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The biological composition and richness of most of the Earth's major ecosystems are being dramatically and irreversibly transformed by anthropogenic activity. Yet, despite the vast areal extent of our oceans, the mainstay of research to-date in the biodiversity-ecosystem functioning arena has been weighted towards ecological observations and experimentation in terrestrial plant and soil systems. This book provides a framework for examining the mechanistic processes transferable to marine systems.
Marine Biodiversity and Ecosystem Functioning is the first book to address the latest advances in biodiversity-function science using marine examples. It brings together contributions from the leading scientists in the field to provide an in-depth evaluation of the science, before offering a perspective on future research directions for some of the most pressing environmental issues facing society today and in the future.
1: Stephen Widdicombe and Paul J. Somerfield: Marine biodiversity: its history, present status and future threats
2: Anne E. Magurran: Biodiversity in the context of ecosystem function
3: David M. Paterson, Emma C. Defew, and Julia Jabour: Ecosystem function and co-evolution of terminology in marine science and management
4: Shahid Naeem: Ecological consequences of declining biodiversity: A biodiversity-ecosystem function (BEF) framework for marine systems
5: Stephen Q. Dornbos, Matthew E. Clapham, Margaret L. Fraiser, and Marc Laflamme: Lessons from the fossil record: the Ediacaran radiation, the Cambrian radiation, and the end-Permian mass extinction 6: Lisandro Benedetti-Cecchi and Elena Maggi: The analysis of biodiversity-ecosystem function experiments: partitioning richness and density-dependent effects
7: Mark C. Emmerson: The importance of body size, abundance, and food web structure for ecosystem functioning
8: Jasmin A. Godbold: Effects of biodiversity-environment conditions on the interpretation of biodiversity-function relations
9: Roberto Danovaro: Extending the approaches of biodiversity and ecosystem functioning to the deep ocean
10: Martin Solan, Finlay Scott, Nick Dulvy, Jasmin A. Godbold, and Ruth Parker: Incorporating extinction risk and realistic biodiversity futures: Implementation of trait based extinction scenarios 11: David Raffaelli and Alan Friedlander: Biodiversity and ecosystem functioning: an ecosystem-level approach
12: J. Emmett Duffy, John J. Stachowicz, and John F. Bruno: Multitrophic biodiversity and the responses of marine ecosystems to global change
13: Tasman P. Crowe, Matthew E. S. Bracken, and Nessa E. O'Connor: Reality check: issues of scale and abstraction in biodiversity research, and potential solutions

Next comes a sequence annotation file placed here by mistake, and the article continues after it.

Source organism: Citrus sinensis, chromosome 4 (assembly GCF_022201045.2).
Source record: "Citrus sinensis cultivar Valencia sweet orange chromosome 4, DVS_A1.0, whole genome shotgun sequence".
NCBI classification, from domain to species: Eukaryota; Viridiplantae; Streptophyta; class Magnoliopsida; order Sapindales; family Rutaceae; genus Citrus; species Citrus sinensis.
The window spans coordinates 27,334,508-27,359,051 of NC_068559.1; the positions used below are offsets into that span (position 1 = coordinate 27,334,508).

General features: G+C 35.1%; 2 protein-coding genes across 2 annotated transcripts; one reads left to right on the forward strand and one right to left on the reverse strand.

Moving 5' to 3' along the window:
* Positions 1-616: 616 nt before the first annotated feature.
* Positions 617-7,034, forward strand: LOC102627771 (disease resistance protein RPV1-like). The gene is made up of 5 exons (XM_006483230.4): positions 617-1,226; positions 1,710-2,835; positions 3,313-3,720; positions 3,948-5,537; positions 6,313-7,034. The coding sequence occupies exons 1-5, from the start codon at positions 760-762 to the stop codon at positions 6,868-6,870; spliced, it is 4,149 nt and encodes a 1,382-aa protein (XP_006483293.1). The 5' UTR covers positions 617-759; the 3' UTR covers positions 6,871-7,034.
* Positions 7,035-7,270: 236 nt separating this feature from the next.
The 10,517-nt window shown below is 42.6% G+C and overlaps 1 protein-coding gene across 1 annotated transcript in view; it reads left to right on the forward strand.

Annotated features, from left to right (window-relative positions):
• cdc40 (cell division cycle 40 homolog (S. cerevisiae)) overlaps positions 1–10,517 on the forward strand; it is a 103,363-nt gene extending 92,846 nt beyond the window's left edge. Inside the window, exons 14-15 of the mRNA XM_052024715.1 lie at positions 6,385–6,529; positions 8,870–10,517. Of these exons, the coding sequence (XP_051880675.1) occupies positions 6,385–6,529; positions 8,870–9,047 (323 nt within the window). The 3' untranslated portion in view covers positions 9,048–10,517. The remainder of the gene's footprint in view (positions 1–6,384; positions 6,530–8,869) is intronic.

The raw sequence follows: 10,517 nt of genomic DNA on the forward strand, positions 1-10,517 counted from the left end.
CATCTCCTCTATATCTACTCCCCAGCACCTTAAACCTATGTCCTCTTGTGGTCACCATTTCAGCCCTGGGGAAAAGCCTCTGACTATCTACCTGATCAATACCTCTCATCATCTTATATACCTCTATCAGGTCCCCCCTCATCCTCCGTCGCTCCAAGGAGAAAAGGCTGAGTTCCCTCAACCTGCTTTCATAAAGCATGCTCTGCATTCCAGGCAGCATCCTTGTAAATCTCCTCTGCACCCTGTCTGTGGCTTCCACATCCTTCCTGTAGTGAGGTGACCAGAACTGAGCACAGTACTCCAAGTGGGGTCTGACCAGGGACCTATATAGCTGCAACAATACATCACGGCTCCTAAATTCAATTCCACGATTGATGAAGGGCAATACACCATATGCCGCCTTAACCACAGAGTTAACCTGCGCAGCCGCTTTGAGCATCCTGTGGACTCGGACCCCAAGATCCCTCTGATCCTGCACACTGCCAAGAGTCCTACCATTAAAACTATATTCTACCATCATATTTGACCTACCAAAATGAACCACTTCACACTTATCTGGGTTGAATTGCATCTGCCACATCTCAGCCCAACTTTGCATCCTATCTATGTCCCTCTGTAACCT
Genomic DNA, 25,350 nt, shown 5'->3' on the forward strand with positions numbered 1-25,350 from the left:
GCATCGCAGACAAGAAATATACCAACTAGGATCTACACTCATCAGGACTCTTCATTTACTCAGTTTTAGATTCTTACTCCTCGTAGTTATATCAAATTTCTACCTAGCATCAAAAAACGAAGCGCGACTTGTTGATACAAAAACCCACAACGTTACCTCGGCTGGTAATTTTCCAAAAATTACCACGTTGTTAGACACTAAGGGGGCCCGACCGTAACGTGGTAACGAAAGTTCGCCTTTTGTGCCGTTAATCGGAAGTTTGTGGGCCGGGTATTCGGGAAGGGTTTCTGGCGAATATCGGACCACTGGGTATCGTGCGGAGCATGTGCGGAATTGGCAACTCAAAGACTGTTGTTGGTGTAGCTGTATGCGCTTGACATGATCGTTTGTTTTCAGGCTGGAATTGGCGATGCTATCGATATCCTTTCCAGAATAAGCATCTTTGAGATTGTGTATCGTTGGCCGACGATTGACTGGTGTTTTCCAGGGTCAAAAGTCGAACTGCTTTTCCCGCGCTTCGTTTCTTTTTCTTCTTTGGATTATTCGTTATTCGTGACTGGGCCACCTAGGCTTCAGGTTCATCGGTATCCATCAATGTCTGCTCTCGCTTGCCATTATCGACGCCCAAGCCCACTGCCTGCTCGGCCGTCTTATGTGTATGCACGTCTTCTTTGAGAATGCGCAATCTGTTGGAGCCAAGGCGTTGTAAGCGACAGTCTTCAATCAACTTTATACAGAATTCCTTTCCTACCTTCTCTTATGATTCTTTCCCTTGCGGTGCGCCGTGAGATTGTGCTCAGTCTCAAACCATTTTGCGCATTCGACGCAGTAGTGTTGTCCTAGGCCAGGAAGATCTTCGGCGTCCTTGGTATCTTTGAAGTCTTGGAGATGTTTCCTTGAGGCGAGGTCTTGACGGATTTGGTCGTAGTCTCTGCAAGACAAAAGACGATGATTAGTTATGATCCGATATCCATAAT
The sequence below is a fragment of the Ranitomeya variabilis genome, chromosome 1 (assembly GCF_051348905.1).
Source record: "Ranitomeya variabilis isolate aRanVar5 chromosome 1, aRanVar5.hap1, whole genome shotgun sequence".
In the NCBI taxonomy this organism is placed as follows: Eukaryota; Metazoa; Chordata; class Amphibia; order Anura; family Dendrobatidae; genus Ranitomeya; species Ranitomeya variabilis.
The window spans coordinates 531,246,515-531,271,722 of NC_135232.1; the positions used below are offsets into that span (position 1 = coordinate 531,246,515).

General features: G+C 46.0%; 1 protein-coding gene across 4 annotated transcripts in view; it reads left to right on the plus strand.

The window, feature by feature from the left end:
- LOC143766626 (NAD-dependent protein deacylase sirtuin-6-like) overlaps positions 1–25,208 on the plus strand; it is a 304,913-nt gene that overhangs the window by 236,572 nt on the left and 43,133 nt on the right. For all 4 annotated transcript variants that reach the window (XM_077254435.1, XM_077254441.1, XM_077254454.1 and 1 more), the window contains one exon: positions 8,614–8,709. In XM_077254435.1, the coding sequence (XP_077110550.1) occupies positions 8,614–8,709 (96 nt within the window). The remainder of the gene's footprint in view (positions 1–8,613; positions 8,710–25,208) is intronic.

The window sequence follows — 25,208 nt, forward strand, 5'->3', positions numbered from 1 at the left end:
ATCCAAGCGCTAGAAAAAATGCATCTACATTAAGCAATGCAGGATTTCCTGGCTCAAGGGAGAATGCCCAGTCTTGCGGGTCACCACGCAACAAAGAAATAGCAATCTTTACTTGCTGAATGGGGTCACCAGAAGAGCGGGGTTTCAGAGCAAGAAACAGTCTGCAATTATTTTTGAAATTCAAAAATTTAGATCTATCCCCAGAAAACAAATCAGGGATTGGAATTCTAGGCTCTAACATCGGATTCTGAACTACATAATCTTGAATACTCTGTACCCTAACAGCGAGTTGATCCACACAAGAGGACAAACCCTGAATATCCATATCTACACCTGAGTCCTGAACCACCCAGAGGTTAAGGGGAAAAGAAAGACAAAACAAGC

14: Simon F. Thrush and Andrew M. Lohrer: Why bother going outside: the role of observational studies in understanding biodiversity-ecosystem function relationships
15: Alison R. Holt, Caroline Hattam, Stephen Mangi, Anton Edwards, and Scot Mathieson: Implementing an ecosystem approach: predicting and safeguarding marine biodiversity futures
Martin Solan is a marine benthic ecologist with broad interests in understanding biodiversity-environment interactions and the ecosystem consequences of altered diversity and environmental change. A key component of his research has been the development of in situ marine technology for the observation of organism-sediment relations, enabling changes in invertebrate behaviour to be related to environmental conditions at the temporal and spatial scales at which they occur. The technologies he uses have been instrumental in understanding the contribution of past and present benthic communities to ecosystem functioning and have informed the design of complex manipulative laboratory and field experiments that seek to understand the ecological consequences of species loss. In establishing this area of research, he has been influential in modifying approaches originally developed in terrestrial grassland systems for marine benthic environments.
Beccy Aspden is currently a post doctoral research assistant at the University of St. Andrews, Scotland. She graduated from the University Plymouth in 2000 with a BSc in Marine Biology and Coastal Ecology. During August 2000 she carried out an internship at the Alfred Wegner Institute in Sylt, Germany, studying the effects of a tube building polychaete reef on the sediment and faunal diversities within and surrounding it. During the next 12 months she worked for a marine and freshwater consultancy agency (Unicomarine Ltd), during which she undertook the identification of invertebrate fauna found within samples taken for various contracts. These contracts included port development and dredging, coastal protection, fishery studies, and habitat surveys. Dr Aspden joined the Sediment Ecology Research Group (University St Andrews) in 2001 to complete her Ph.D.
David Paterson is Head of the School of Biology at the University of St. Andrews and Director of the Sediment Ecology Research Group. He obtained his Ph.D. from the University of Bath in 1984 and was a Royal Society Research Fellow at the University of Bristol until moving to St Andrews. Professor Paterson has over 100 peer reviewed publications in the field of coastal ecology and dynamics and has interests in biodiversity, the ecology and dynamics of coastal depositional systems, ecosystem function and biofilm ecology.